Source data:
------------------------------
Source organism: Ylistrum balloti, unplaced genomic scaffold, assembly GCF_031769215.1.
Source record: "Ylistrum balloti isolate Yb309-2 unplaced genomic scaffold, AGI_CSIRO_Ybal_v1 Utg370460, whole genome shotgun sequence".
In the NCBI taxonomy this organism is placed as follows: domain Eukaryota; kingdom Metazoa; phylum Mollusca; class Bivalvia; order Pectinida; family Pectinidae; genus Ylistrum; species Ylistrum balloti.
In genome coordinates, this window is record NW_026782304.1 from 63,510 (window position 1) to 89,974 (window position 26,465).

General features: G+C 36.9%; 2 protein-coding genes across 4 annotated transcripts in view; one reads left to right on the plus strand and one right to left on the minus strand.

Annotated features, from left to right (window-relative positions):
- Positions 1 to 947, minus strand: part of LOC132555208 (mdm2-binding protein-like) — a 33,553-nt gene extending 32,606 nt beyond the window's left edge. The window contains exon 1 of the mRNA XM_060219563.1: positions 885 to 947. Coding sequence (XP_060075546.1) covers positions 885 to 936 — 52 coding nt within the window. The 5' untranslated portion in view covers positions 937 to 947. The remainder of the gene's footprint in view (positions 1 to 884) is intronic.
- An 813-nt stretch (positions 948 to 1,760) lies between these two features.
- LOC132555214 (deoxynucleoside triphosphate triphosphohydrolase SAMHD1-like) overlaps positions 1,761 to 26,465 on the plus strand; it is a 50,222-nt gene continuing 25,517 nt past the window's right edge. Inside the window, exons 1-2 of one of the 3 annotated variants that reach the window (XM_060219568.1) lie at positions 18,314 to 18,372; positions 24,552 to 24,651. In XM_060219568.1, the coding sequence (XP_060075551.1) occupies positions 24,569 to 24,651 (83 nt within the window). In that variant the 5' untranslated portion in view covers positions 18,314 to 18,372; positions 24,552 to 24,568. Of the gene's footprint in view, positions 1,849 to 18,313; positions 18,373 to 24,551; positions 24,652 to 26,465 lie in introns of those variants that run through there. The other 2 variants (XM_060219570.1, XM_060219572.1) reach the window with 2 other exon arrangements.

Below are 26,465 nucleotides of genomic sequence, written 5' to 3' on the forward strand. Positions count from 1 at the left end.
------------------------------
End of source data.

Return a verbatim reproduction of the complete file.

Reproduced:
Source organism: Ylistrum balloti, unplaced genomic scaffold, assembly GCF_031769215.1.
Source record: "Ylistrum balloti isolate Yb309-2 unplaced genomic scaffold, AGI_CSIRO_Ybal_v1 Utg370460, whole genome shotgun sequence".
In the NCBI taxonomy this organism is placed as follows: domain Eukaryota; kingdom Metazoa; phylum Mollusca; class Bivalvia; order Pectinida; family Pectinidae; genus Ylistrum; species Ylistrum balloti.
In genome coordinates, this window is record NW_026782304.1 from 63,510 (window position 1) to 89,974 (window position 26,465).

General features: G+C 36.9%; 2 protein-coding genes across 4 annotated transcripts in view; one reads left to right on the plus strand and one right to left on the minus strand.

Annotated features, from left to right (window-relative positions):
- Positions 1 to 947, minus strand: part of LOC132555208 (mdm2-binding protein-like) — a 33,553-nt gene extending 32,606 nt beyond the window's left edge. The window contains exon 1 of the mRNA XM_060219563.1: positions 885 to 947. Coding sequence (XP_060075546.1) covers positions 885 to 936 — 52 coding nt within the window. The 5' untranslated portion in view covers positions 937 to 947. The remainder of the gene's footprint in view (positions 1 to 884) is intronic.
- An 813-nt stretch (positions 948 to 1,760) lies between these two features.
- LOC132555214 (deoxynucleoside triphosphate triphosphohydrolase SAMHD1-like) overlaps positions 1,761 to 26,465 on the plus strand; it is a 50,222-nt gene continuing 25,517 nt past the window's right edge. Inside the window, exons 1-2 of one of the 3 annotated variants that reach the window (XM_060219568.1) lie at positions 18,314 to 18,372; positions 24,552 to 24,651. In XM_060219568.1, the coding sequence (XP_060075551.1) occupies positions 24,569 to 24,651 (83 nt within the window). In that variant the 5' untranslated portion in view covers positions 18,314 to 18,372; positions 24,552 to 24,568. Of the gene's footprint in view, positions 1,849 to 18,313; positions 18,373 to 24,551; positions 24,652 to 26,465 lie in introns of those variants that run through there. The other 2 variants (XM_060219570.1, XM_060219572.1) reach the window with 2 other exon arrangements.

Below are 26,465 nucleotides of genomic sequence, written 5' to 3' on the forward strand. Positions count from 1 at the left end.